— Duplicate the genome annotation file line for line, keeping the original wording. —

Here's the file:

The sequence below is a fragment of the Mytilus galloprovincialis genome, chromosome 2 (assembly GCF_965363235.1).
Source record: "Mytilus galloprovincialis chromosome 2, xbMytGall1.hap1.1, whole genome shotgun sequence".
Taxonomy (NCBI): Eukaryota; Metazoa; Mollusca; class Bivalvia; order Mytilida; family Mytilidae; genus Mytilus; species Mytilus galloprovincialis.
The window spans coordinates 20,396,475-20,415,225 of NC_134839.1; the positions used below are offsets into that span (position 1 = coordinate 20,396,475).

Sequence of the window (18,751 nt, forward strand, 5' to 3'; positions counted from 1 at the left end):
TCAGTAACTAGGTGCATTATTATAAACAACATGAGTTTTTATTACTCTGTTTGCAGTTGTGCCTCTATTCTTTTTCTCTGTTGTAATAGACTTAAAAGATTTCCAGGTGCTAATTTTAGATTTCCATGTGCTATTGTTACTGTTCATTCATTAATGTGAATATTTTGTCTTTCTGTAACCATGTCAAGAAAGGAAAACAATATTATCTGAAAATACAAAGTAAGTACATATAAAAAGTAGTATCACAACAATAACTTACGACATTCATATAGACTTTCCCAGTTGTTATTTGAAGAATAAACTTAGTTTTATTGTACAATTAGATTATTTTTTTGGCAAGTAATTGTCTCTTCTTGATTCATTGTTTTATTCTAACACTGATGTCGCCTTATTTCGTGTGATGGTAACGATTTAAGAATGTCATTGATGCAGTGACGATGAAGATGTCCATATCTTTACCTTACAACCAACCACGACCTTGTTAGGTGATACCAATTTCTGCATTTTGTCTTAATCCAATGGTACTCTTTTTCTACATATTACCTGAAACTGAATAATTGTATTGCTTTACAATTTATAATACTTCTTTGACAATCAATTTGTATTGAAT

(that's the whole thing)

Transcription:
The sequence below is a fragment of the Mytilus galloprovincialis genome, chromosome 2 (assembly GCF_965363235.1).
Source record: "Mytilus galloprovincialis chromosome 2, xbMytGall1.hap1.1, whole genome shotgun sequence".
Taxonomy (NCBI): Eukaryota; Metazoa; Mollusca; class Bivalvia; order Mytilida; family Mytilidae; genus Mytilus; species Mytilus galloprovincialis.
The window spans coordinates 20,396,475-20,415,225 of NC_134839.1; the positions used below are offsets into that span (position 1 = coordinate 20,396,475).

Sequence of the window (18,751 nt, forward strand, 5' to 3'; positions counted from 1 at the left end):
TCAGTAACTAGGTGCATTATTATAAACAACATGAGTTTTTATTACTCTGTTTGCAGTTGTGCCTCTATTCTTTTTCTCTGTTGTAATAGACTTAAAAGATTTCCAGGTGCTAATTTTAGATTTCCATGTGCTATTGTTACTGTTCATTCATTAATGTGAATATTTTGTCTTTCTGTAACCATGTCAAGAAAGGAAAACAATATTATCTGAAAATACAAAGTAAGTACATATAAAAAGTAGTATCACAACAATAACTTACGACATTCATATAGACTTTCCCAGTTGTTATTTGAAGAATAAACTTAGTTTTATTGTACAATTAGATTATTTTTTTGGCAAGTAATTGTCTCTTCTTGATTCATTGTTTTATTCTAACACTGATGTCGCCTTATTTCGTGTGATGGTAACGATTTAAGAATGTCATTGATGCAGTGACGATGAAGATGTCCATATCTTTACCTTACAACCAACCACGACCTTGTTAGGTGATACCAATTTCTGCATTTTGTCTTAATCCAATGGTACTCTTTTTCTACATATTACCTGAAACTGAATAATTGTATTGCTTTACAATTTATAATACTTCTTTGACAATCAATTTGTATTGAAT